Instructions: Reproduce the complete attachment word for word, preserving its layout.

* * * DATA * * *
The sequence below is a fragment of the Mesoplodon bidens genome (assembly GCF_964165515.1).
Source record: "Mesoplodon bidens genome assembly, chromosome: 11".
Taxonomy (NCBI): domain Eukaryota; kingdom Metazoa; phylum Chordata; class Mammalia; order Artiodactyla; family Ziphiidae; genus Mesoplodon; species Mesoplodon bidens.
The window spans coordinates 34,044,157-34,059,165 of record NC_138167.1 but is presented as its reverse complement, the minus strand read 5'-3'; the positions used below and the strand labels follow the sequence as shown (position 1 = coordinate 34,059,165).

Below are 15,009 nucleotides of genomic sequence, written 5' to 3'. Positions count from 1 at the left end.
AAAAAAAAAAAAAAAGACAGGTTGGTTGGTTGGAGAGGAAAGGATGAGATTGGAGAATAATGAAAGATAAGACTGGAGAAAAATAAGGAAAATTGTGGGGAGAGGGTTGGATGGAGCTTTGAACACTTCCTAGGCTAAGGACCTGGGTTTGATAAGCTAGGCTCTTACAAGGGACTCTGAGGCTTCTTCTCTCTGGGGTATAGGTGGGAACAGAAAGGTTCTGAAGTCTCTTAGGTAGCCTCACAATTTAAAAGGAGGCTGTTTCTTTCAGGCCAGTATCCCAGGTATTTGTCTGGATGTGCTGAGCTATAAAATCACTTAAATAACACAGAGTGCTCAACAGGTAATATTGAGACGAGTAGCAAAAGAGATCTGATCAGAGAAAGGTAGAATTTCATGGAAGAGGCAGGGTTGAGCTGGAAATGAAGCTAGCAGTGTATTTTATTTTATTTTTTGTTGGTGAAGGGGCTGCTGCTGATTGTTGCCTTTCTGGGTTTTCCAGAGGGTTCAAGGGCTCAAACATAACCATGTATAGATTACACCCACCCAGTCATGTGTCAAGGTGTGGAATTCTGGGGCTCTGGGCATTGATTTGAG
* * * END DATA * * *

The sequence below is a fragment of the Mesoplodon bidens genome (assembly GCF_964165515.1).
Source record: "Mesoplodon bidens genome assembly, chromosome: 11".
Taxonomy (NCBI): domain Eukaryota; kingdom Metazoa; phylum Chordata; class Mammalia; order Artiodactyla; family Ziphiidae; genus Mesoplodon; species Mesoplodon bidens.
The window spans coordinates 34,044,157-34,059,165 of record NC_138167.1 but is presented as its reverse complement, the minus strand read 5'-3'; the positions used below and the strand labels follow the sequence as shown (position 1 = coordinate 34,059,165).

Below are 15,009 nucleotides of genomic sequence, written 5' to 3'. Positions count from 1 at the left end.
AAAAAAAAAAAAAAAGACAGGTTGGTTGGTTGGAGAGGAAAGGATGAGATTGGAGAATAATGAAAGATAAGACTGGAGAAAAATAAGGAAAATTGTGGGGAGAGGGTTGGATGGAGCTTTGAACACTTCCTAGGCTAAGGACCTGGGTTTGATAAGCTAGGCTCTTACAAGGGACTCTGAGGCTTCTTCTCTCTGGGGTATAGGTGGGAACAGAAAGGTTCTGAAGTCTCTTAGGTAGCCTCACAATTTAAAAGGAGGCTGTTTCTTTCAGGCCAGTATCCCAGGTATTTGTCTGGATGTGCTGAGCTATAAAATCACTTAAATAACACAGAGTGCTCAACAGGTAATATTGAGACGAGTAGCAAAAGAGATCTGATCAGAGAAAGGTAGAATTTCATGGAAGAGGCAGGGTTGAGCTGGAAATGAAGCTAGCAGTGTATTTTATTTTATTTTTTGTTGGTGAAGGGGCTGCTGCTGATTGTTGCCTTTCTGGGTTTTCCAGAGGGTTCAAGGGCTCAAACATAACCATGTATAGATTACACCCACCCAGTCATGTGTCAAGGTGTGGAATTCTGGGGCTCTGGGCATTGATTTGAG